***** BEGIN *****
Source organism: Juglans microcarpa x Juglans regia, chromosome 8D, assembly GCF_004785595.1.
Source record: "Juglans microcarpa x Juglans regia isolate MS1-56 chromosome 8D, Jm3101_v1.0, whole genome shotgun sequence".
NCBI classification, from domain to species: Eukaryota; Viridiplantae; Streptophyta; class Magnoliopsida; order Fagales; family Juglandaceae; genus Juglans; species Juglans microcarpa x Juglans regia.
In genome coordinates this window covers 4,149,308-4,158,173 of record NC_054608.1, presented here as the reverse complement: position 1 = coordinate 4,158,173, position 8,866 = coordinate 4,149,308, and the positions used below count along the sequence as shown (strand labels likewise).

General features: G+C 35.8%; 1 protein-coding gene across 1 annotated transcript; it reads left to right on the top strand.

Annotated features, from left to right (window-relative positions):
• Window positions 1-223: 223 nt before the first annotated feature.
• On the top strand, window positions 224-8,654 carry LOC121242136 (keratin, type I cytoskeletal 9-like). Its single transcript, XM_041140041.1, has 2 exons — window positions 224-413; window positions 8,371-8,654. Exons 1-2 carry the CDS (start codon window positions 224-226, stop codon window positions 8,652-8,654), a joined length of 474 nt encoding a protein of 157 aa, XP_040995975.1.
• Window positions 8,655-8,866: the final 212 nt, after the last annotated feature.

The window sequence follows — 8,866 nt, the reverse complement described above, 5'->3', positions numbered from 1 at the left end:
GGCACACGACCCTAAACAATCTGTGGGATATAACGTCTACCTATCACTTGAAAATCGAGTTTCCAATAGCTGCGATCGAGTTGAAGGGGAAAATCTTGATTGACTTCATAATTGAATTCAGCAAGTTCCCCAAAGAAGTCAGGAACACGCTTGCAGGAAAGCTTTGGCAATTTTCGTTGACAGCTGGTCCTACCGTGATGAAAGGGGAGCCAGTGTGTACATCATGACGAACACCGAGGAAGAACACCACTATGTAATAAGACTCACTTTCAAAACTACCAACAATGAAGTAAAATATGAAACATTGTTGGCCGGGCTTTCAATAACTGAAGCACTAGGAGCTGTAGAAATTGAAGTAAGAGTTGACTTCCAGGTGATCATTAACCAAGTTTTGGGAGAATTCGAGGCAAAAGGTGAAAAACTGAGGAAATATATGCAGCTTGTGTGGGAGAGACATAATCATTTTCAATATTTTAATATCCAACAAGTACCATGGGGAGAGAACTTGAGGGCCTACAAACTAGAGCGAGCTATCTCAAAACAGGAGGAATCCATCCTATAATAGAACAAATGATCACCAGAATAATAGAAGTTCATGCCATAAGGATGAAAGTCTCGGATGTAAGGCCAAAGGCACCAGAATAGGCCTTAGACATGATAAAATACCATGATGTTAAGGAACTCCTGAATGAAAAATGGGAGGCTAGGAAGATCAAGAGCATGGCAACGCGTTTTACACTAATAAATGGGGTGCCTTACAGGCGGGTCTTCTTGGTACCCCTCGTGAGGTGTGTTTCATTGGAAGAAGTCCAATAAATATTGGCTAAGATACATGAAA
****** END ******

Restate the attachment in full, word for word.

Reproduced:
Source organism: Juglans microcarpa x Juglans regia, chromosome 8D, assembly GCF_004785595.1.
Source record: "Juglans microcarpa x Juglans regia isolate MS1-56 chromosome 8D, Jm3101_v1.0, whole genome shotgun sequence".
NCBI classification, from domain to species: Eukaryota; Viridiplantae; Streptophyta; class Magnoliopsida; order Fagales; family Juglandaceae; genus Juglans; species Juglans microcarpa x Juglans regia.
In genome coordinates this window covers 4,149,308-4,158,173 of record NC_054608.1, presented here as the reverse complement: position 1 = coordinate 4,158,173, position 8,866 = coordinate 4,149,308, and the positions used below count along the sequence as shown (strand labels likewise).

General features: G+C 35.8%; 1 protein-coding gene across 1 annotated transcript; it reads left to right on the top strand.

Annotated features, from left to right (window-relative positions):
• Window positions 1-223: 223 nt before the first annotated feature.
• On the top strand, window positions 224-8,654 carry LOC121242136 (keratin, type I cytoskeletal 9-like). Its single transcript, XM_041140041.1, has 2 exons — window positions 224-413; window positions 8,371-8,654. Exons 1-2 carry the CDS (start codon window positions 224-226, stop codon window positions 8,652-8,654), a joined length of 474 nt encoding a protein of 157 aa, XP_040995975.1.
• Window positions 8,655-8,866: the final 212 nt, after the last annotated feature.

The window sequence follows — 8,866 nt, the reverse complement described above, 5'->3', positions numbered from 1 at the left end:
GGCACACGACCCTAAACAATCTGTGGGATATAACGTCTACCTATCACTTGAAAATCGAGTTTCCAATAGCTGCGATCGAGTTGAAGGGGAAAATCTTGATTGACTTCATAATTGAATTCAGCAAGTTCCCCAAAGAAGTCAGGAACACGCTTGCAGGAAAGCTTTGGCAATTTTCGTTGACAGCTGGTCCTACCGTGATGAAAGGGGAGCCAGTGTGTACATCATGACGAACACCGAGGAAGAACACCACTATGTAATAAGACTCACTTTCAAAACTACCAACAATGAAGTAAAATATGAAACATTGTTGGCCGGGCTTTCAATAACTGAAGCACTAGGAGCTGTAGAAATTGAAGTAAGAGTTGACTTCCAGGTGATCATTAACCAAGTTTTGGGAGAATTCGAGGCAAAAGGTGAAAAACTGAGGAAATATATGCAGCTTGTGTGGGAGAGACATAATCATTTTCAATATTTTAATATCCAACAAGTACCATGGGGAGAGAACTTGAGGGCCTACAAACTAGAGCGAGCTATCTCAAAACAGGAGGAATCCATCCTATAATAGAACAAATGATCACCAGAATAATAGAAGTTCATGCCATAAGGATGAAAGTCTCGGATGTAAGGCCAAAGGCACCAGAATAGGCCTTAGACATGATAAAATACCATGATGTTAAGGAACTCCTGAATGAAAAATGGGAGGCTAGGAAGATCAAGAGCATGGCAACGCGTTTTACACTAATAAATGGGGTGCCTTACAGGCGGGTCTTCTTGGTACCCCTCGTGAGGTGTGTTTCATTGGAAGAAGTCCAATAAATATTGGCTAAGATACATGAAA